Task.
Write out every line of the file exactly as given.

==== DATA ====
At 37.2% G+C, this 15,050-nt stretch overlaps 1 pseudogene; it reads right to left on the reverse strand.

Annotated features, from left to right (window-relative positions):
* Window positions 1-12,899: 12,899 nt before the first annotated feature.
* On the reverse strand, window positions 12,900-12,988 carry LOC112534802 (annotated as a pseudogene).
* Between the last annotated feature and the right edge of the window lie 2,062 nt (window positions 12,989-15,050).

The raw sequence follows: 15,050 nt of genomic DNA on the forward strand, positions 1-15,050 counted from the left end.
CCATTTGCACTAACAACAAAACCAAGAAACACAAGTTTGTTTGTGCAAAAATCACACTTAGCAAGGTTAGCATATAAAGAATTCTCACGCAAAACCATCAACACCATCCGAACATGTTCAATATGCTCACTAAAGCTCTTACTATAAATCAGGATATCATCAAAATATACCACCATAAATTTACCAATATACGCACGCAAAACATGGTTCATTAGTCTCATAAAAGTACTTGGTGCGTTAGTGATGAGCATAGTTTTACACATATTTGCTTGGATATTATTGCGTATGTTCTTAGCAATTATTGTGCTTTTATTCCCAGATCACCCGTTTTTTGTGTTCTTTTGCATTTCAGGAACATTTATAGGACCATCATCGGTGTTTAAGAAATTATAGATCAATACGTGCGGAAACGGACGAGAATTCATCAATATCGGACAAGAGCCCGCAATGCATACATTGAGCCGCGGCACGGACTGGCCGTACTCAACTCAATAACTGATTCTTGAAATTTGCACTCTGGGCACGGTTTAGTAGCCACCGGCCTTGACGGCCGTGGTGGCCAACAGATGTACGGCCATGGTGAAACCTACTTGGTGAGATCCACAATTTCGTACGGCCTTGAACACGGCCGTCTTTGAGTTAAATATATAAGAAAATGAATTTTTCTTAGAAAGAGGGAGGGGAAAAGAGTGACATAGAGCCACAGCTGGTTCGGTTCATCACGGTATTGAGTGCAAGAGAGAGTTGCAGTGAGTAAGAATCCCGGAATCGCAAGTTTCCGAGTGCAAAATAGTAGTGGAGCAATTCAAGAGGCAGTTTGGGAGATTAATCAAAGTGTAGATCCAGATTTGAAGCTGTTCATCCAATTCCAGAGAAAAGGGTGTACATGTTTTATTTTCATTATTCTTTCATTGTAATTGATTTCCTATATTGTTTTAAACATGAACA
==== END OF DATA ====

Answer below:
At 37.2% G+C, this 15,050-nt stretch overlaps 1 pseudogene; it reads right to left on the reverse strand.

Annotated features, from left to right (window-relative positions):
* Window positions 1-12,899: 12,899 nt before the first annotated feature.
* On the reverse strand, window positions 12,900-12,988 carry LOC112534802 (annotated as a pseudogene).
* Between the last annotated feature and the right edge of the window lie 2,062 nt (window positions 12,989-15,050).

The raw sequence follows: 15,050 nt of genomic DNA on the forward strand, positions 1-15,050 counted from the left end.
CCATTTGCACTAACAACAAAACCAAGAAACACAAGTTTGTTTGTGCAAAAATCACACTTAGCAAGGTTAGCATATAAAGAATTCTCACGCAAAACCATCAACACCATCCGAACATGTTCAATATGCTCACTAAAGCTCTTACTATAAATCAGGATATCATCAAAATATACCACCATAAATTTACCAATATACGCACGCAAAACATGGTTCATTAGTCTCATAAAAGTACTTGGTGCGTTAGTGATGAGCATAGTTTTACACATATTTGCTTGGATATTATTGCGTATGTTCTTAGCAATTATTGTGCTTTTATTCCCAGATCACCCGTTTTTTGTGTTCTTTTGCATTTCAGGAACATTTATAGGACCATCATCGGTGTTTAAGAAATTATAGATCAATACGTGCGGAAACGGACGAGAATTCATCAATATCGGACAAGAGCCCGCAATGCATACATTGAGCCGCGGCACGGACTGGCCGTACTCAACTCAATAACTGATTCTTGAAATTTGCACTCTGGGCACGGTTTAGTAGCCACCGGCCTTGACGGCCGTGGTGGCCAACAGATGTACGGCCATGGTGAAACCTACTTGGTGAGATCCACAATTTCGTACGGCCTTGAACACGGCCGTCTTTGAGTTAAATATATAAGAAAATGAATTTTTCTTAGAAAGAGGGAGGGGAAAAGAGTGACATAGAGCCACAGCTGGTTCGGTTCATCACGGTATTGAGTGCAAGAGAGAGTTGCAGTGAGTAAGAATCCCGGAATCGCAAGTTTCCGAGTGCAAAATAGTAGTGGAGCAATTCAAGAGGCAGTTTGGGAGATTAATCAAAGTGTAGATCCAGATTTGAAGCTGTTCATCCAATTCCAGAGAAAAGGGTGTACATGTTTTATTTTCATTATTCTTTCATTGTAATTGATTTCCTATATTGTTTTAAACATGAACA